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Rare kokako settle back in the Waitakere rain forest after 50 years

Hazel Speed releases one of the kokako. Photo: PMC/Pippa Brown

DOC ranger Hazel Speed holding one of the kokako. Photo: PMC/Pippa Brown

Pacific.Scoop
By Pippa Brown

The haunting melody of the once endangered kokako, or blue wattled crow, has returned to the Waitakere ranges skirting Auckland.

Under the guidance of the Ark in the Park project, these rare birds were united back to the forest after an absence of 50 years.

Several hundred people gathered at dawn, under cold clear skies, at Cascade Kauri in Te Wao nui a Tirowa – Waitakere ranges – to witness the event.

Kaumatua of Te Kawerau-a-Maki, manawhenua of the Waitakere ranges Eru Thompson acknowledged the ancestral tribes, Ngāti Maniapoto, Ngāti Rereahu and the Poakani people who journeyed from the Pureora Forest in the King country with the kokako to hand over the birds to the Auckland Regional Authority.

Thompson says the reintroduction of kokako is important to Tāmaki-makau-rau as it brings alive the aspirations and dreams of the forest in terms of the roaming of different manu, including the kokako, filtering the spirit of the forest and encompassing everything the forest is about.

Eru Thompson (mp3)

The kokako ... conservation success story. Photo: PMC/Pippa Brown

The kokako ... conservation success story. Photo: PMC/Pippa Brown

Auckland Regional Council chairman Mike Lee welcomed Auckland’s local authorities and the teams of volunteers to witness the release of the birds.

Lee called the battle to save the kokako a great conservation success story. He said back in 1989 there were only 350 pairs of these birds left which appeared to be on the same road to extinction as their cousin, the huia.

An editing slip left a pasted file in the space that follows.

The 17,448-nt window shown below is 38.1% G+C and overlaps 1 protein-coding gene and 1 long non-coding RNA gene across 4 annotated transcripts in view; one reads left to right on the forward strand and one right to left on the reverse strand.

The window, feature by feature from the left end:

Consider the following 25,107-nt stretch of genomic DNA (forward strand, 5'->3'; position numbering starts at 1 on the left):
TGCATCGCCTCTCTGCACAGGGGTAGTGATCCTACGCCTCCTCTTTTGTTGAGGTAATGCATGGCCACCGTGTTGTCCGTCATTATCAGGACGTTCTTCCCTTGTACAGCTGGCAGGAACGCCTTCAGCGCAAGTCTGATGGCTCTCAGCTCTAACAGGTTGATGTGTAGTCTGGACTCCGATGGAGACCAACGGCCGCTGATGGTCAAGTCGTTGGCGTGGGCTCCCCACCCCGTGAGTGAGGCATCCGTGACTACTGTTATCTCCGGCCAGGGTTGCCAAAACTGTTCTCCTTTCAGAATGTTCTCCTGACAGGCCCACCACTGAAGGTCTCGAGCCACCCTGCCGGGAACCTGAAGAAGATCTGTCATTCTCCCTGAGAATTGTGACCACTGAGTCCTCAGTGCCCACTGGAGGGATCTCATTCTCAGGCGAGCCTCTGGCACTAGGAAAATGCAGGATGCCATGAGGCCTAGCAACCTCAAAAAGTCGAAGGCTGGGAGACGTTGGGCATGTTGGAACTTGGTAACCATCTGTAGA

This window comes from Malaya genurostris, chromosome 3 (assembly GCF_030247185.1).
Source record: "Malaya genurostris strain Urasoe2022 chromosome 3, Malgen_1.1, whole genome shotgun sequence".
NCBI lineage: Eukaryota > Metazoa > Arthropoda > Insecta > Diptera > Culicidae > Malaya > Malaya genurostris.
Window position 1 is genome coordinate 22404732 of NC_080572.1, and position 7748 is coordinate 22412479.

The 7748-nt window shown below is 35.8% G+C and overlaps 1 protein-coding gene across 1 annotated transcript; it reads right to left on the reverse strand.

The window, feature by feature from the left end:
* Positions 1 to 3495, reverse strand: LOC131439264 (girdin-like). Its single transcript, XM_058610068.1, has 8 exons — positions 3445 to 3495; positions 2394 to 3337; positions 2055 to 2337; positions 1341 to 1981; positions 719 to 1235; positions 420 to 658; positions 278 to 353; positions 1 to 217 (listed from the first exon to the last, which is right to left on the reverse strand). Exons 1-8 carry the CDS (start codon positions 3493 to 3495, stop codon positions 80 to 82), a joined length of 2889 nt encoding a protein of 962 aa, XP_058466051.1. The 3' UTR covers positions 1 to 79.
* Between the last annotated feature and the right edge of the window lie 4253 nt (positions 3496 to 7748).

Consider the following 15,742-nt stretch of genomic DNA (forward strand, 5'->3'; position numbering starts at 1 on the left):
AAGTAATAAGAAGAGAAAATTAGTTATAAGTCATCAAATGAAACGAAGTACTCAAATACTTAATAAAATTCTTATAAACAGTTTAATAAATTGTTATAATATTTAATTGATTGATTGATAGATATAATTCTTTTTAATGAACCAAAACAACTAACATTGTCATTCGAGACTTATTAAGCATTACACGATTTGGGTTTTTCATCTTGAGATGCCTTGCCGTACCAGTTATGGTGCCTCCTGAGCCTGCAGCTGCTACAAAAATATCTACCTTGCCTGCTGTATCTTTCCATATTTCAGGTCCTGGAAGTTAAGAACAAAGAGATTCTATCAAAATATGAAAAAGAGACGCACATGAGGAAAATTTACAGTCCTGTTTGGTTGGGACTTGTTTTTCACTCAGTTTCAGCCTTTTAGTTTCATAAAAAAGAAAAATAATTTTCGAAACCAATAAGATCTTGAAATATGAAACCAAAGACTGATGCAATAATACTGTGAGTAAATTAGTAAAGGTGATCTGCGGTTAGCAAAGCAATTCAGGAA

There are now 770 thriving pairs.

I was at the release.

Waiata & Pippa Brown (mp3)

Doc ranger Hazel Speed says she lives a privileged life.

Hazel Speed (mp3)

The two birds liberated today are the first of 30 proposed releases over the next two years. Although thought to be a male and female, they were caught separately. DOC ranger Hazel Speed doesn’t think they are a natural pair and as kokako are choosey about their mate and may not choose to pair up.

Part of the kokako recovery group aim is to re-establish the species once widespread throughout North Island into the habitat it represented. Catching these birds took two weeks. They are located using sounds to attract them to where nets are set.

Hazel Speed (mp3)

Auckland Regional Authority local park ranger Riki Bennett was involved in part of capturing process a week earlier.

Riki Bennett (mp3)

Susie Hepi of Ngāti Rereahu says the birds are part of the beautiful dawn chorus she wakes up to. She has a lot of aroha for the birds.

Susie Hepi (mp3)

Kaumatua Eru Thompson. Photo: PMC/Pippa Brown

Kaumatua Eru Thompson ... acknowledging the ancestors. Photo: PMC/Pippa Brown

The Ark in the Park is a partnership between Forest and Bird and the Auckland Regional Council. It is an eco-restoration project at Cascade Kauri in the northern Waitakere Ranges Regional Park in Auckland.

Predator control began in 2003 and now covers 1200 hectares. The kokako release is part of a successful programme of species and habitat restoration. The birds join previous reintroductions of popokatea (whitehead), toutouwai (North Island robin) and hihi (stitchbird).

Kokako live up to 40 years, and weigh about 230g. They protect large territories of about eight hectares by singing and chasing away invaders.

The kokako has a beautiful, clear, organ-like song. Its call can be heard for kilometres.

Breeding pairs sing together in a bell-like duet for up to an hour in the early morning. Different populations have different dialects.

They are poor fliers and prefer to hop from branch to branch.

Māori mythology says the kokako filled its wattles with water to give to Maui. He rewarded the kokako by making it legs long and slender enabling the bird to bound through the forest in search of food.

Pippa Brown is a Graduate Diploma in Journalism student at AUT University and a contributor to Pacific.Scoop.

1 comment:

  1. Anne, 18. October 2009, 12:08

    Hats off to the NGO volunteers who do most of the hands-on work despite that it’s always others who are in the spotlight come release days…